The UK Treasury will guarantee all UK government debt issued up to the date of the referendum on Scottish independence, to remove fears of any debt-sharing dispute between Scotland and the rest of the UK.
In a memorandum being sent to members of the financial community this morning, the Treasury will guarantee all of the UK's £1.2 trillion in debt, whether or not the Scottish people vote for independence this September.
Treasury officials have been worried about the cost of borrowing increasing if Scotland becomes independent.
There have also been concerns about the UK defaulting on its debt obligations if politicians on both sides of the argument cannot agree on how Scotland and the rest of the UK should split up the debt pile.
Analysts have warned that any breakup of the union could involve complex and messy negotiations between politicians in Westminster and Edinburgh over how the UK's debt pile should be carved up.
One outstanding question would be how the Royal Bank of Scotland, headquartered in Edinburgh but 81% owned by the UK government, would be resolved in the event Scotland left the union.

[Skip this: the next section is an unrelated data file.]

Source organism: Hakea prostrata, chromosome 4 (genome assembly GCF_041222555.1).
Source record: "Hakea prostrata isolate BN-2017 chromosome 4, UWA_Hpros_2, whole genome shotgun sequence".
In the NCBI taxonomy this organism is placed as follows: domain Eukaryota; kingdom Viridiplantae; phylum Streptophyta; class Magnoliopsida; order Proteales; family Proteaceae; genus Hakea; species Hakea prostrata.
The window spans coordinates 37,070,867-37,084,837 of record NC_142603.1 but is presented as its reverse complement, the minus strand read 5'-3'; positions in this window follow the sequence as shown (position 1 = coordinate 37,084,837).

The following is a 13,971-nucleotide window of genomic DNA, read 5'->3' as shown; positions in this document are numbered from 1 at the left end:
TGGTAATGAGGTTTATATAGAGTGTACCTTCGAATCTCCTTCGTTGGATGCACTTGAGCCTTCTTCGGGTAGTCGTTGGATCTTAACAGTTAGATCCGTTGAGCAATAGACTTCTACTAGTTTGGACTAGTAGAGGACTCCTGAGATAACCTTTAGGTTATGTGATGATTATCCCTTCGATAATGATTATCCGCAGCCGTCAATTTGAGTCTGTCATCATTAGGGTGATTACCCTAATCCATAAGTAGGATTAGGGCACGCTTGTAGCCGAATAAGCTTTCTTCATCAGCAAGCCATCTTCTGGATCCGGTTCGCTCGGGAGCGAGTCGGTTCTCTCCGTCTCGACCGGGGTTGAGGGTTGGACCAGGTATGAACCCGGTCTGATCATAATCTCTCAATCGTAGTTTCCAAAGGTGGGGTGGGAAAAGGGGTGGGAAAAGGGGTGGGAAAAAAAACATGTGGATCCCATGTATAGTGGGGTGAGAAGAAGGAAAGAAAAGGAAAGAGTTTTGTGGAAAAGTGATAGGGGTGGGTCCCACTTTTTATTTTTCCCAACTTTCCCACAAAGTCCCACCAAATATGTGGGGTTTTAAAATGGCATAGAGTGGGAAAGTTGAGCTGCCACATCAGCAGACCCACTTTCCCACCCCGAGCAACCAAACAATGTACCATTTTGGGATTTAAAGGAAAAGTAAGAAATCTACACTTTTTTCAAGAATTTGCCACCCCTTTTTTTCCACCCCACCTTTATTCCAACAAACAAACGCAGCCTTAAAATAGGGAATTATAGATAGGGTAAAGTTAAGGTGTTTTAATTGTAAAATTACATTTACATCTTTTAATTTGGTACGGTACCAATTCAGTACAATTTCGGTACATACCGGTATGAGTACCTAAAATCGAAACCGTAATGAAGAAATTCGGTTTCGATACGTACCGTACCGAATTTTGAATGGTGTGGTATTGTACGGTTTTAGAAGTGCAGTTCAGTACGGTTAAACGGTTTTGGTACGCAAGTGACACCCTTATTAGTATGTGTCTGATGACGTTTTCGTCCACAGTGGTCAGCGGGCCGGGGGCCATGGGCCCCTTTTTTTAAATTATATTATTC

First Minister Alex Salmond has made it clear that Scotland would be responsible with its finances but likes of chancellor George Osborne and chief Treasury secretary Danny Alexander have made pointed attacks on the Scottish National Party's claims.
Scotland's share of debt, calculated according to its shared contribution to public finances since 1980, would mean it had £100bn (€120.6bn, $164.9bn) to pay from the total £1.6tn worth of net UK public debt in 2016-2017, according to a recent SNP white paper, entitled Scotland's Future
Another approach would be to make the calculation based on Scotland's population relative to the rest of the UK.
This would mean that Scotland would take on £130bn in debt as Scots make up 8% of the British population.
The final way of calculating the debt level is to apportion a slice of debt based on the size of Scotland's economy including the North Sea oil industry. This could potentially leave Scotland with much more debt than the previous two options, the white paper said.